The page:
An Ancient Art Form with Purpose and Relevance Today
It is estimated that roughly 47 percent of Americans bear at least one tattoo somewhere on their body, ranging from small, often hidden symbolic insignias (such as butterflies and angels) to remembrances of life’s milestones (such as the birth of a child or the loss of a loved one). In some religions, such as Orthodox Judaism, tattoos are expressly forbidden. In other cultures, including throughout Polynesia, they are deeply rooted, often signifying one’s connection to their past and the very foundations of life.
According to P.F. “Ski” Kwiatkowski, whose book “The Hawaiian Tattoo” is one of the more comprehensive works on the subject, “Authentic Hawaiian tattoos tell stories deeper than the eye can see. Decorating the body by tattooing is an ancient practice in many areas of the world. In some parts of Polynesia that art developed to its highest degree.
“The very word ‘tattoo’ is of Tahitian origin — tatau — and it means to mark the skin with color,” Kwiatkowski continues in the foreword to his book. The Hawaiians carried on the tradition that was brought through many migrations.
Kwiatkowski goes on to describe how “the first European sailors to explore Polynesia were astounded and intrigued by the tattooed natives they encountered, and many of those sailors were themselves tattooed while in the islands. They took home the practice of tattooing and ever since, sailors have been synonymous with tattoos.”
In fact, much of what we know about ancient Hawaiian tattooing can be attributed to the drawings and writings of these European sailors. Specifically, the sketches done by John Webber of the Cook expedition, Louis Choris of the Kotzebue expedition, and Jacques Arago of the Freycinet expedition, detailed the body art of the islanders they encountered.
There were many tattoo designs throughout traditional Polynesia, some of which are still used in body art today in Hawai`i. Perhaps the most common designs are geometric patterns, including triangles, repetitive straight lines, circles, and squares. A design is repeated up and down the exterior of the leg or arm, or wrap the appendage in a circle. The chest, shoulders, and neck were often tattooed, and occasionally the face.
The triangle was especially important, according to Roland Pacheco, a Hawai`i Island-based tattoo artist who has also written and lectured extensively on the subject. “In Polynesia, the foundations of life were: kapu (what was forbidden), mana (the spirit), and akua (the gods).”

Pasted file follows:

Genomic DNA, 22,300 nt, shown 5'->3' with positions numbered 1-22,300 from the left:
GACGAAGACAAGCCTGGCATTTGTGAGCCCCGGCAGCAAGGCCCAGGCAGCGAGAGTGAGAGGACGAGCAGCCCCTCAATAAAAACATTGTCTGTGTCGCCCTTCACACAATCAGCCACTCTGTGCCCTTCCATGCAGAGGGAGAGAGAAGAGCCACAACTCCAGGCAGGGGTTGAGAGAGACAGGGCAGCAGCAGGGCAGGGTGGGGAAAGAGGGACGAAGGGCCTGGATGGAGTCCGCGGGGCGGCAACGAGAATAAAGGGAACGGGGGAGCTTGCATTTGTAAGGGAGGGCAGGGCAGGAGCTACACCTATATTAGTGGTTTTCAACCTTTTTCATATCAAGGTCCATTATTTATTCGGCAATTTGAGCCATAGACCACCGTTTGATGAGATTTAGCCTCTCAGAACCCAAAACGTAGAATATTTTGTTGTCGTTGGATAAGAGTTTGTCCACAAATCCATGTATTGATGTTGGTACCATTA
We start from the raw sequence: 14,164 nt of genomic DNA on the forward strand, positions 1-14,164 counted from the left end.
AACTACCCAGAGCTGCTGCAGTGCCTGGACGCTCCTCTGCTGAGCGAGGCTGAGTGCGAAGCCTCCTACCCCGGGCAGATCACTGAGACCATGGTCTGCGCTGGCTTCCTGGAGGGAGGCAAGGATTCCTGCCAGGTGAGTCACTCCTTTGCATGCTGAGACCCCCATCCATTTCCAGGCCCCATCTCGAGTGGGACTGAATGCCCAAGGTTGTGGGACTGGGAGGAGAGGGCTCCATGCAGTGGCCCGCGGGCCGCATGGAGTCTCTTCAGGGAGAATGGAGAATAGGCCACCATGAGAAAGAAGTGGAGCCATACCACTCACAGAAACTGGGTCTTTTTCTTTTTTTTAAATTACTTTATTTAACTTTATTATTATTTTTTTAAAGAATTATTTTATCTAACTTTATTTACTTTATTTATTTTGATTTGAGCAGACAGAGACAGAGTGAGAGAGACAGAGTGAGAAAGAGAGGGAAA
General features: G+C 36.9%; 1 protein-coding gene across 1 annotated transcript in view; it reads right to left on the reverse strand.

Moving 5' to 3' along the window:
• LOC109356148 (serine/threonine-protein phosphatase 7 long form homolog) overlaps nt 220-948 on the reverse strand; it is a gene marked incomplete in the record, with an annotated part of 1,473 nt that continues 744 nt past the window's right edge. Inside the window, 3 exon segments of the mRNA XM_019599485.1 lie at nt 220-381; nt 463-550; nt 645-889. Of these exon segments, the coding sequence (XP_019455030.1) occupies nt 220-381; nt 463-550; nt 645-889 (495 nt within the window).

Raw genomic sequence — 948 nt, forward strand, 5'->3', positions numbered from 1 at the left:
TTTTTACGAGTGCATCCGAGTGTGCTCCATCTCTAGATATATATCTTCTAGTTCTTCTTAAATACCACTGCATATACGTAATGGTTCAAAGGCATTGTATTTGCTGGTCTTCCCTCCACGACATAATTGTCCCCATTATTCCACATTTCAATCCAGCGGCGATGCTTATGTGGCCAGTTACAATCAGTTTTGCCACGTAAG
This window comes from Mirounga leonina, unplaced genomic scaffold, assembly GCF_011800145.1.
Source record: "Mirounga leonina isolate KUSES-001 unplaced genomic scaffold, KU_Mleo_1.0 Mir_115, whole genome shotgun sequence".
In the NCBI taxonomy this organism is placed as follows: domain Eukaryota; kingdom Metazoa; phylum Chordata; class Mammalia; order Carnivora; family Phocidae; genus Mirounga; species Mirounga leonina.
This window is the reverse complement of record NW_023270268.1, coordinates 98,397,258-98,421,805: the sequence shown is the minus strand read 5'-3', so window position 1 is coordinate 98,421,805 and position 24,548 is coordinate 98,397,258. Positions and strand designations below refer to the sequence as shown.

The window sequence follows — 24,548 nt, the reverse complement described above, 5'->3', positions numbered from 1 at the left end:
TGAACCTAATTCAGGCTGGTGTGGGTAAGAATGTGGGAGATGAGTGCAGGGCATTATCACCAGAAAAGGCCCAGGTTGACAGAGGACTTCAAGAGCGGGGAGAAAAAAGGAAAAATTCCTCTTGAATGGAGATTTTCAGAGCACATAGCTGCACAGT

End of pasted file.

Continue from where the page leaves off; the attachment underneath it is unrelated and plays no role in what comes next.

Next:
Thus, the three-sided tattoo reinforced your spiritual nature, your place in the culture, and represented the act of bringing your ancestors into the present. “You are representative of your ancestors,” Pacheco says. “The tattoo was more than a design, it encompassed your whole spirit, your family history, and your connection to the gods. You are literally giving blood and replacing it with ink.”
Other more recent (the last 200 years) designs include aumakua — family guardian spirits — and fanciful decorations memorializing pride, grief, or significant personal occurrence. Like so many other traditional Hawaiian cultural customs, Kwiatkowski writes, “Upon the arrival of the American missionaries in the 1820s, the practice of tattooing was frowned upon.” Other factors, such as King Kamehameha’s drive to unite and modernize the islands, helped to disavow the “old ways.”
Luckily, recent decades have seen a revival of Hawaiian tattooing traditions, with new practitioners overlaying their own interpretations and creative flair. In addition to those with Hawaiian roots wishing to show cultural connection, visitors to the islands are regular customers, wishing to take home a lasting memory of their visit. “When you look at any sort of tattoo, you’re looking at an artist’s interpretation of something,” Pacheco says. “As an artist, I do traditional tattoos, and also more modern interpretations. I ask first why someone wants the tattoo. I let them know the culture from which the design occurred no longer exists, but that it’s ok to admire and respect that culture.”
Often, Pacheco says, visitors to the islands “want a tattoo to protect them, to commemorate what they’ve been through in their lives, and to move forward.”
In other words, for many of the same reasons people have been getting tattoos forever.